Will Rebel Galaxy Outlaw Usher In a New Era of Cockpit Sims?

The Start of a New Era?

Introduction

While the resurgence of space games has been wonderful, one type of space game has been, for the most part, left behind: I talk about the first-person cockpit combat sim. Back in the day, we couldn’t get enough of these things, from X-Wing to Wing Commander to TIE Fighter to Star Crusader and a bunch more.

While it’s true that these types of games usually take more work and time to make, the results can be delightful. Regardless, many of the space games we’ve seen are usually of the top-down or third-person variety. Now, again, there’s not an issue with this, it’s just a shame that this groundbreaking type of game has been mostly overlooked. In this article, I’d like to talk about why this might be the case, and what Rebel Galaxy Outlaw’s success might have to do to help it.

Where We Are Now

We’re seeing an amazing resurgence in space games. While I loathe to give credit to it, Star Citizen is really what got the ball rolling on this new era in space gaming. What’s surprising, therefore, is how few games in that same vein (at least as originally intended) there have been since then. While the amount of space games we’ve seen in the last seven years has been in the dozens, if not hundreds at this point, the barest fraction of these have been first-person cockpit combat games.

We’ve had a few great ones, like Eterium, House of the Dying Sun and Hypergate, we’ve also had a few duds like the Starfighter games. Regardless, you could use two hands to count the first-person combat cockpit sims released over the last several years and still have some fingers left over. I do believe, however, that with the success of Rebel Galaxy Outlaw, this might change.

How We Got Here

When Freespace 2 flopped in 1999, the writing was pretty much on the wall. What is still the best space combat sim ever made (sorry RGO, I love you, but Freespace 2 is still king in my book) sold only around 30,000 copies, and this I still believe is what killed space combat games for many years. Sure, we had Independence War 2 and Freelancer and a scant couple of others since then, but this particular type of game was all but dead for many years.

I still think Freespace 2’s financial failure — despite how lauded it still is today — has had a long reach from its grave ever since then, leading developers to be reluctant to broach the first-person combat sim ever since. That along with consoles becoming a dominant form of gaming, leading to the popularity of the gamepad and the lessening popularity of the joystick, lead to the long demise of the genre. Only in the last few years have we seen first-person combat sims of such quality as to make me barely optimistic for the genre’s future.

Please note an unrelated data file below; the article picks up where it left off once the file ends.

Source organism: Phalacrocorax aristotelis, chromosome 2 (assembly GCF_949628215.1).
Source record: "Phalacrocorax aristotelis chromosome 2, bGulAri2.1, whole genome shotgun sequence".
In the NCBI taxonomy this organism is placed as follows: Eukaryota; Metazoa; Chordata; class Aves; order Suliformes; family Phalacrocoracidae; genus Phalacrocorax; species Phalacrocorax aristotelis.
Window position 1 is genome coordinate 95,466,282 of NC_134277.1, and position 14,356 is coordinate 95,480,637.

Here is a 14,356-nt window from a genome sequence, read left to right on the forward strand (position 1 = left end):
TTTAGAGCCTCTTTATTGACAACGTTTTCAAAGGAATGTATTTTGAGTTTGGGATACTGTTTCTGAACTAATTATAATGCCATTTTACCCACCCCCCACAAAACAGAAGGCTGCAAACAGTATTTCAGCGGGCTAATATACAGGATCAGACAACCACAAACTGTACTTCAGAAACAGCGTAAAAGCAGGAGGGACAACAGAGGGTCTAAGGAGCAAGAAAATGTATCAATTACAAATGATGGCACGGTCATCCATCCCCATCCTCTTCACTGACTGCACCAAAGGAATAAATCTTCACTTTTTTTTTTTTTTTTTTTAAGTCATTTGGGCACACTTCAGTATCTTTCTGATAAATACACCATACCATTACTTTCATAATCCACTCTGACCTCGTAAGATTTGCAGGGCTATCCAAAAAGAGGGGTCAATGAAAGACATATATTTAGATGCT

Why Rebel Galaxy Outlaw?

Why not, say, Elite Dangerous? Because I feel like RGO has brought the first person combat sim to the modern era in the best way. With its amazing gamepad iteration, it’s help show that space combat games don’t need to be enslaved to a joystick, which fewer people have these days. I mean yes, other games such as Hypergate did fine with a gamepad, but RGO’s visibility and popularity, along with its amazing graphics and flight model, I feel pushed things forward even more.

What I hope to see is, thanks to the success of RGO, that more developers will take a chance on developing first-person combat sims of their own. There is PLENTY of room in this space for more varied gameplay mechanics, different universes and so on, and I for one would love to see more developers take RGO’s lead on this one.

What About Other Sims?

I know, you’re likely asking, “But Brian, why not <insert game name here>?” Sure, and again, there have been plenty of other space combat games, like Everspace and what not, that could take the mantle of this genre and move it forward, and while many of them are great games, RGO is something truly special.

Conclusion

I think, ultimately, in the next few years we will see more first-person combat games come our way, thanks again to the success and visibility of RGO. RGO will hopefully show developers that there is indeed a demand for this type of game, and that folks like me and others are hungry for more cockpit space combat games. I mean, we’re kind of already seeing it with Starpoint Gemini 3, which has switched to a cockpit-style sim over its former, more larger capital ship-focused games. I know that, if developers make the games, I’ll buy and play them. :)

Thanks for reading this first in what I plan to be a weekly series trying to spark discussion on various topics. I encourage you to continue the discussion on our forums (because content is siloed better on forums than in places like Discord) and because I’m trying to find more use for our forums. :) I hope you enjoyed this, and can’t wait to read your thoughts.

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